Agrimony Herbal Uses and Medicinal Properties
Agrimony is not commonly used today, but has its place in traditional herbal medicine. This herb is safe in moderation for most healthy people. Like most herb simples, the uses to which it is put are remarkably varied. The English use it to make a delicious "spring" or "diet" drink for purifying the blood. It is considered especially useful as a tonic for aiding recovery from winter colds, fevers, and diarrhea.
Agrimony contains tannin and a volatile essential oil. As Agrimony also possesses an astringent action, it is frequently used in alternative medicine as an herbal mouthwash and gargle ingredient, and is applied externally in the form of a lotion to minor sores and ulcers. Agrimony has also been recommended, as a strong decoction, to cure sores, blemishes, and pimples.
Agrimonia parviflora, Agrimonia Striata
Other Names: Church steeples, Cocklebur, Sticklewort, Philanthropos
Agrimony is called XIAN HE CAO in Chinese herbal medicine and is used to stop bleeding. - Dr. Michael Tierrra L.Ac., O.M.D., The Way of Chinese Herbs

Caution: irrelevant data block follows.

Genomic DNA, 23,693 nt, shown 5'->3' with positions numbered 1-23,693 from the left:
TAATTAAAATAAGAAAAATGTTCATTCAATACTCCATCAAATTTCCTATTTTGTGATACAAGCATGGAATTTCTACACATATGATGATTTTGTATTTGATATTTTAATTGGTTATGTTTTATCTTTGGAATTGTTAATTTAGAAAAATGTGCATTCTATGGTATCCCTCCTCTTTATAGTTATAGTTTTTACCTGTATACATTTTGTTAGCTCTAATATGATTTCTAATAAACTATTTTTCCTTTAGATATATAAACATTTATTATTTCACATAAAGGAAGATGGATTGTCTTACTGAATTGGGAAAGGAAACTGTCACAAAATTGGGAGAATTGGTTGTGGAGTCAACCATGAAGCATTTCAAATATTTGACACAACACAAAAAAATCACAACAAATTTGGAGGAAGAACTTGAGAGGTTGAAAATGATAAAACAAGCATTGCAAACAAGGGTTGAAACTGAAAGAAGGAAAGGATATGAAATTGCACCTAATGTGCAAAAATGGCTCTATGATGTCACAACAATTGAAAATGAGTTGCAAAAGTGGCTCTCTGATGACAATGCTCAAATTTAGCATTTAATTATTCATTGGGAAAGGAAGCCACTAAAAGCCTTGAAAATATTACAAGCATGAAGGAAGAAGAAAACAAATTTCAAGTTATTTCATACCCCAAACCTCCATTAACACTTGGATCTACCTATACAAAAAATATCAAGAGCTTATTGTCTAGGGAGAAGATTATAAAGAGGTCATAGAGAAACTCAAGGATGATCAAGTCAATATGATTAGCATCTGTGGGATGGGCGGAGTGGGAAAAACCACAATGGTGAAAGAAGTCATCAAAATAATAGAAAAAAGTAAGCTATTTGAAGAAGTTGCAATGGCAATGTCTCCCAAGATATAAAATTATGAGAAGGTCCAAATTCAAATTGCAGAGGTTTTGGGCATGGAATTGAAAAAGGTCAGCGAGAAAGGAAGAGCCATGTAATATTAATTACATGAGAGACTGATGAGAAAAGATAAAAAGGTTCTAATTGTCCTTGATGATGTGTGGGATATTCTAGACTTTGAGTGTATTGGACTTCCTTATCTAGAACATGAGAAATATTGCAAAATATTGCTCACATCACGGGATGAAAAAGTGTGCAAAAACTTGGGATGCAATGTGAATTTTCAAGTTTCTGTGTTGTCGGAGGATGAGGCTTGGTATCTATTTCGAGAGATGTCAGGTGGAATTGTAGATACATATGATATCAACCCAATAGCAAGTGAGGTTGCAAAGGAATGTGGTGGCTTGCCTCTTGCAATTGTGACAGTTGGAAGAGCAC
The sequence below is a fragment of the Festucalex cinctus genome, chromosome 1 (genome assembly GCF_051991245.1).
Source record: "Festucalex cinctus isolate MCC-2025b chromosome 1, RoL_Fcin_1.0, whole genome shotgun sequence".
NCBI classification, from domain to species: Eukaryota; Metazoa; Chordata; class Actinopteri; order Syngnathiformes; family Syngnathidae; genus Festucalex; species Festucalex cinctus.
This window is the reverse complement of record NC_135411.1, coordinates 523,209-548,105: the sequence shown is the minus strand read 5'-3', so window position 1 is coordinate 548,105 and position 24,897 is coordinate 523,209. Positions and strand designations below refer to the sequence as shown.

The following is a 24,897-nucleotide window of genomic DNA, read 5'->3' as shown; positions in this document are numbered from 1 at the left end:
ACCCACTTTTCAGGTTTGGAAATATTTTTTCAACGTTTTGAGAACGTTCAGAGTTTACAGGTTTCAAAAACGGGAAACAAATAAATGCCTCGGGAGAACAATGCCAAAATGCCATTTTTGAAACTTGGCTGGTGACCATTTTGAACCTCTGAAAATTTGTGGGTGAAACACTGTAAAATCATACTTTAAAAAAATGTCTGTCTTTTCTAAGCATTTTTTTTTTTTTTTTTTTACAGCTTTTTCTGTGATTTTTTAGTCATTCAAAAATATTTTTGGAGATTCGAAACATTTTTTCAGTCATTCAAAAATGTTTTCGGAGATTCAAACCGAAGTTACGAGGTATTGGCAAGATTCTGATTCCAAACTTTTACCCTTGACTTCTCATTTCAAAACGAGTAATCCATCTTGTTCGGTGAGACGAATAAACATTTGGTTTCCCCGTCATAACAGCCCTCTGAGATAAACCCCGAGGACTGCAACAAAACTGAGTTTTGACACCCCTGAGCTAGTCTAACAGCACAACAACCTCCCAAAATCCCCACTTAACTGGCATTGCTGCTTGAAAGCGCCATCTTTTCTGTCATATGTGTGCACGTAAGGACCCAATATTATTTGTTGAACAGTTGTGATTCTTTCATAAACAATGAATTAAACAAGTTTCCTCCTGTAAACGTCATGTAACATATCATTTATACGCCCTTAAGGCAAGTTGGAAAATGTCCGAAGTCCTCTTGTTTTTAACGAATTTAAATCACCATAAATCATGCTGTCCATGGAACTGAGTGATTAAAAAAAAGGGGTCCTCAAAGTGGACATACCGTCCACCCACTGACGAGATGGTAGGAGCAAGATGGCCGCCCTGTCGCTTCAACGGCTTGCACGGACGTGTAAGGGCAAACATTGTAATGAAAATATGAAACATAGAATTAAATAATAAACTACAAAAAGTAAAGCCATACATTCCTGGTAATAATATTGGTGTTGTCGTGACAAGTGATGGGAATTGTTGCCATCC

Caution: This is an astringent herb, do not use if constipated. Do not use internally during pregnancy without discussing with your obstetrician.
Agrimony Habitat and Description
Agrimony can be found growing extensively throughout Europe, Canada, and the United States. A hardy perennial, its natural habitat is woods and fields, but it takes to cultivation easily. Agrimonies have one to two foot branchy stems covered with a fine, silky down and terminate in spikes of yellow flowers. Both the flowers and the notched leaves give off a faint characteristic lemony scent when crushed. After the flowers fade they give place to tiny clinging "burrs" which will quickly adhere to your clothing if you brush by an it plant in a hedgerow.
How to grow Agrimony
For garden growing, give Agrimony sun or partial sun and regular watering, a plant from seed or propagate by root division in spring or fall. Gather the herb in summer while the flowers are in bloom.